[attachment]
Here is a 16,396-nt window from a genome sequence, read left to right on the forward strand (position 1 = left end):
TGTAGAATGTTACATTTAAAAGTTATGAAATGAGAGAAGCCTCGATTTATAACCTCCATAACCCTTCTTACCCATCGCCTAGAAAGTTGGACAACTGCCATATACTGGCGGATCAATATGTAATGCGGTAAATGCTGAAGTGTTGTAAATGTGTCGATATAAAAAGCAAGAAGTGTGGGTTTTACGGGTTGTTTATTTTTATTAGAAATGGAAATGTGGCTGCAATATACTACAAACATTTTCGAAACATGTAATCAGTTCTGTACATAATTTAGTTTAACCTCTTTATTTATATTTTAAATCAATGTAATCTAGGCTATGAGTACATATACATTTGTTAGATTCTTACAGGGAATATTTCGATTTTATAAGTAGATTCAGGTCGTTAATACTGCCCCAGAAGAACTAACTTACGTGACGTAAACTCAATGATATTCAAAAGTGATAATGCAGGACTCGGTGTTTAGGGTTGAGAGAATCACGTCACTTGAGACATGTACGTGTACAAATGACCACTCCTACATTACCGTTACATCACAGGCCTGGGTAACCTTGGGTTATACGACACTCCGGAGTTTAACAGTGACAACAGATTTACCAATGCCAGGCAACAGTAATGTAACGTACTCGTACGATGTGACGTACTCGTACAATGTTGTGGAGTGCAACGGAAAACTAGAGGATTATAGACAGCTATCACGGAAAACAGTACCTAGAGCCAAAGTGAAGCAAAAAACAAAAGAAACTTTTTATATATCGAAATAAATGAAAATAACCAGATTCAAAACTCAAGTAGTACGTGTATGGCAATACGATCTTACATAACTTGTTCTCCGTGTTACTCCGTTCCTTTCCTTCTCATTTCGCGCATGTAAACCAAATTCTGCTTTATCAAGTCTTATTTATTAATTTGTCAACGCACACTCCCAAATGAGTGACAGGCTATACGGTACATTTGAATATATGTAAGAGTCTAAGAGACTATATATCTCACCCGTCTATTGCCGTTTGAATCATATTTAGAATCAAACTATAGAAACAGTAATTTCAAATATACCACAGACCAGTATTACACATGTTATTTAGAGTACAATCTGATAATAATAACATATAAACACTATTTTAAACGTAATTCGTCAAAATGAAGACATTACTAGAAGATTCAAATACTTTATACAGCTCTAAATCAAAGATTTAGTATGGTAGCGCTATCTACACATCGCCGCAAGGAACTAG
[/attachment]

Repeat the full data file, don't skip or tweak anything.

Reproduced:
Here is a 16,396-nt window from a genome sequence, read left to right on the forward strand (position 1 = left end):
TGTAGAATGTTACATTTAAAAGTTATGAAATGAGAGAAGCCTCGATTTATAACCTCCATAACCCTTCTTACCCATCGCCTAGAAAGTTGGACAACTGCCATATACTGGCGGATCAATATGTAATGCGGTAAATGCTGAAGTGTTGTAAATGTGTCGATATAAAAAGCAAGAAGTGTGGGTTTTACGGGTTGTTTATTTTTATTAGAAATGGAAATGTGGCTGCAATATACTACAAACATTTTCGAAACATGTAATCAGTTCTGTACATAATTTAGTTTAACCTCTTTATTTATATTTTAAATCAATGTAATCTAGGCTATGAGTACATATACATTTGTTAGATTCTTACAGGGAATATTTCGATTTTATAAGTAGATTCAGGTCGTTAATACTGCCCCAGAAGAACTAACTTACGTGACGTAAACTCAATGATATTCAAAAGTGATAATGCAGGACTCGGTGTTTAGGGTTGAGAGAATCACGTCACTTGAGACATGTACGTGTACAAATGACCACTCCTACATTACCGTTACATCACAGGCCTGGGTAACCTTGGGTTATACGACACTCCGGAGTTTAACAGTGACAACAGATTTACCAATGCCAGGCAACAGTAATGTAACGTACTCGTACGATGTGACGTACTCGTACAATGTTGTGGAGTGCAACGGAAAACTAGAGGATTATAGACAGCTATCACGGAAAACAGTACCTAGAGCCAAAGTGAAGCAAAAAACAAAAGAAACTTTTTATATATCGAAATAAATGAAAATAACCAGATTCAAAACTCAAGTAGTACGTGTATGGCAATACGATCTTACATAACTTGTTCTCCGTGTTACTCCGTTCCTTTCCTTCTCATTTCGCGCATGTAAACCAAATTCTGCTTTATCAAGTCTTATTTATTAATTTGTCAACGCACACTCCCAAATGAGTGACAGGCTATACGGTACATTTGAATATATGTAAGAGTCTAAGAGACTATATATCTCACCCGTCTATTGCCGTTTGAATCATATTTAGAATCAAACTATAGAAACAGTAATTTCAAATATACCACAGACCAGTATTACACATGTTATTTAGAGTACAATCTGATAATAATAACATATAAACACTATTTTAAACGTAATTCGTCAAAATGAAGACATTACTAGAAGATTCAAATACTTTATACAGCTCTAAATCAAAGATTTAGTATGGTAGCGCTATCTACACATCGCCGCAAGGAACTAG